Tuesday, August 21, 2007

Newsweek, at War with Itself

All last week, I kept meaning to write a post on the spat between Newsweek columnist Robert Samuelson and the magazine for which he writes, but I put it off. Eventually, Bob Somerby of the Daily Howler posted his analysis of Samuelson’s column, which would irk me if not for the fact that Somerby is a much better writer than I am, and he saved me some work.

To summarize, Newsweek’s cover story two weeks ago was about the global warming denial machine. Samuelson then complained that the story was simplistic, since it reduced the issue to an "us vs. them" conflict, and because current proposals to combat global warming are unlikely to be effective.

Samuelson writes, "Global warming has clearly occurred; the hard question is what to do about it." True enough. But the Newsweek story to which he objects so much was focused on the fact that there are a number of groups that exist to cast doubt on that statement which he so heartily endorses. This is not the last instance of shaky logic in the column. Later, Samuelson cites polls showing that the number of people who are concerned about global warming has only increased 2% in the past 18 years. Bizarrely, he does not see this as evidence of a mythical denial machine.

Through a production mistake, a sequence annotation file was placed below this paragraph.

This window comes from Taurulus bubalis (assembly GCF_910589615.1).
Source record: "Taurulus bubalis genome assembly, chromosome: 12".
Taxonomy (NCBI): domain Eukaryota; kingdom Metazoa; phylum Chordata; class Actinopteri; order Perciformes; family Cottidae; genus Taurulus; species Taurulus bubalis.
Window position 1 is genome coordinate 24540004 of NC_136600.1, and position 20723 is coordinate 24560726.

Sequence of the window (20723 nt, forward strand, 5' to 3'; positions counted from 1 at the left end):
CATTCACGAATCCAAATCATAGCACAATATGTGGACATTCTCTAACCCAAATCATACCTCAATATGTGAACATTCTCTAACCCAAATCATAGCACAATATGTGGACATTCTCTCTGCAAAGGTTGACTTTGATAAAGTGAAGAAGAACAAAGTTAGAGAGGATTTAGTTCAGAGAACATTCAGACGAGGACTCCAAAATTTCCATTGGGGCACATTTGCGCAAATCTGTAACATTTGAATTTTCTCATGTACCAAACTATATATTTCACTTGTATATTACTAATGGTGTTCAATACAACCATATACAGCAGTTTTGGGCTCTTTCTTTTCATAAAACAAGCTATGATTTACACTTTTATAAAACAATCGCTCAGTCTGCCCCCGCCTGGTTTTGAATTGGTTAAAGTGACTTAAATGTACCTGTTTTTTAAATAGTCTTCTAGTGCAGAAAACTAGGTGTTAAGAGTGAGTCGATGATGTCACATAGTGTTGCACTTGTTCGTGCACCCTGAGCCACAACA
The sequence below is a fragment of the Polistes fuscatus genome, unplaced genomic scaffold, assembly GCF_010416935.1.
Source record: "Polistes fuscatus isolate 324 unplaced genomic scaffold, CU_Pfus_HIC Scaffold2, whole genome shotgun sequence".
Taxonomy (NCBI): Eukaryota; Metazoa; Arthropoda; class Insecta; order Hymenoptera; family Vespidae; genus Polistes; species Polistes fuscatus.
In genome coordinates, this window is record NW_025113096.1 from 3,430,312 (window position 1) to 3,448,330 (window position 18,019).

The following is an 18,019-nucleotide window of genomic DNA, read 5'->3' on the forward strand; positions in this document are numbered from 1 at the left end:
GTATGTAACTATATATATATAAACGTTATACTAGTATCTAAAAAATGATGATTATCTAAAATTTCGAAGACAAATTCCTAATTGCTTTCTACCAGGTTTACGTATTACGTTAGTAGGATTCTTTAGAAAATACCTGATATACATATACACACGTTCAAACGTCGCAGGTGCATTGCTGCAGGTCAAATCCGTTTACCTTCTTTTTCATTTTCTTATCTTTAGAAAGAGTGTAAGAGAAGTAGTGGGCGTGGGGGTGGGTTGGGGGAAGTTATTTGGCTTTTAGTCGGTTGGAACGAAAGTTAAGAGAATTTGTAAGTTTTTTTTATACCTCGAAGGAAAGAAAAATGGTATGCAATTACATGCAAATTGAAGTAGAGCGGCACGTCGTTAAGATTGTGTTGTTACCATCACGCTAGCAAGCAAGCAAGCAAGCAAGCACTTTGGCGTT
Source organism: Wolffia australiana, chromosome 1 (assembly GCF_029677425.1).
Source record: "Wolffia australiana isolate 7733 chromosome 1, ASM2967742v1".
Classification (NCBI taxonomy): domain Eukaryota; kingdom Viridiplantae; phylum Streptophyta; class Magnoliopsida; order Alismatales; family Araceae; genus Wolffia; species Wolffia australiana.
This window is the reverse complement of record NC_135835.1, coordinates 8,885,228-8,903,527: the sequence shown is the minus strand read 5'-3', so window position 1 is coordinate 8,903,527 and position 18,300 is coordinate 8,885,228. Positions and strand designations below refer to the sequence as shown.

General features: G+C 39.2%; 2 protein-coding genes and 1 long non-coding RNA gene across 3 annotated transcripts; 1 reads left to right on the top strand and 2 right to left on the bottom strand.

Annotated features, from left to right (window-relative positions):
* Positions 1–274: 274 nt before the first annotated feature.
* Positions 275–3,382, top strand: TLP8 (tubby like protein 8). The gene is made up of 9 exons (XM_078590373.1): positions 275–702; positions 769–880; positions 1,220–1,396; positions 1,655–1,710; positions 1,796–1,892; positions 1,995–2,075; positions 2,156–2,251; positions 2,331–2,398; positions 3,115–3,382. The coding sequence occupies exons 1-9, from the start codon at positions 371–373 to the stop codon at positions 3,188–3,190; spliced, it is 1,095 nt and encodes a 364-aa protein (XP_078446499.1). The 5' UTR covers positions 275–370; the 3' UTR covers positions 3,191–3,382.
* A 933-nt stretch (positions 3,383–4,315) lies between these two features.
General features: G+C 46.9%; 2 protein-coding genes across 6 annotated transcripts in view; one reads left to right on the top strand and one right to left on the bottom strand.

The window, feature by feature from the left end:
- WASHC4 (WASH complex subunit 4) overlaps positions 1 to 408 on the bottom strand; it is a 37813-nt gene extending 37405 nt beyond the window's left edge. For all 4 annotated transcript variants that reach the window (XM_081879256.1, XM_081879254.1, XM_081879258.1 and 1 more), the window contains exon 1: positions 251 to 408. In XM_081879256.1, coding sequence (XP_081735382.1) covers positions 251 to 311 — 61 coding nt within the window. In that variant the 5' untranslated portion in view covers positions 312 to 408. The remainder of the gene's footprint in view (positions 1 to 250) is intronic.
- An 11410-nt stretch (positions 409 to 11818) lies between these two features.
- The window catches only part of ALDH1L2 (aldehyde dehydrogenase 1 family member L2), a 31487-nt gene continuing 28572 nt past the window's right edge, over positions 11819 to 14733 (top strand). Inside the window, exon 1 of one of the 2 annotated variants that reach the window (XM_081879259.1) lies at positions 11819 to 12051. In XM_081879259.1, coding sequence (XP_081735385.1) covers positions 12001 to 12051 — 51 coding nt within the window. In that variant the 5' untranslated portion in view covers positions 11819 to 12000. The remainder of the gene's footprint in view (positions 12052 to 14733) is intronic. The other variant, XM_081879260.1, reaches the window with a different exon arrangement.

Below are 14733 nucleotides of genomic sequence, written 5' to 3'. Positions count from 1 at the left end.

As for the second point, he may be right that global warming will be impossible to counteract, but it hardly matters since the point of the original article was not to propose any kind of action. In fact, as Somerby pointed out, Newsweek editor Jon Meacham went out of his way to point out that the magazine wasn’t endorsing we actually do anything about this problem, and by the way, they think Al Gore is a big fat phony too.

Meacham addresses Samuelson’s column in his editor’s letter, and basically points out that the whole argument is a non sequitor. So if the editor of the magazine acknowledges that his columnist is spouting nonsense, why did the column make it to print? The obvious answer is for the sake of “balance:” both Meacham and Samuelson close with the usual boilerplate about dissent being essential to a free society (regardless of whether that dissent has any internal logic or basis in fact).

I can’t help but wonder if any regular columnist for a major publication has ever had a column turned down by his or her editor. A few weeks ago, Samuelson’s column was on the subject of (I kid you not) commas, and how people don’t use them as much anymore, and how isn’t that, like, a symptom of our fast-paced society? He closed the column with (what else?) a line of commas. It was an utterly vapid piece which was the symptom of a man with nothing worthwhile to say that week, but what was Newsweek going to do? Put his picture at the top of a blank page? In cases like that, it’s mostly harmless, but when editors see fit to print essays that they themselves acknowledge are bunk, it’s a sad testament to current journalistic standards.

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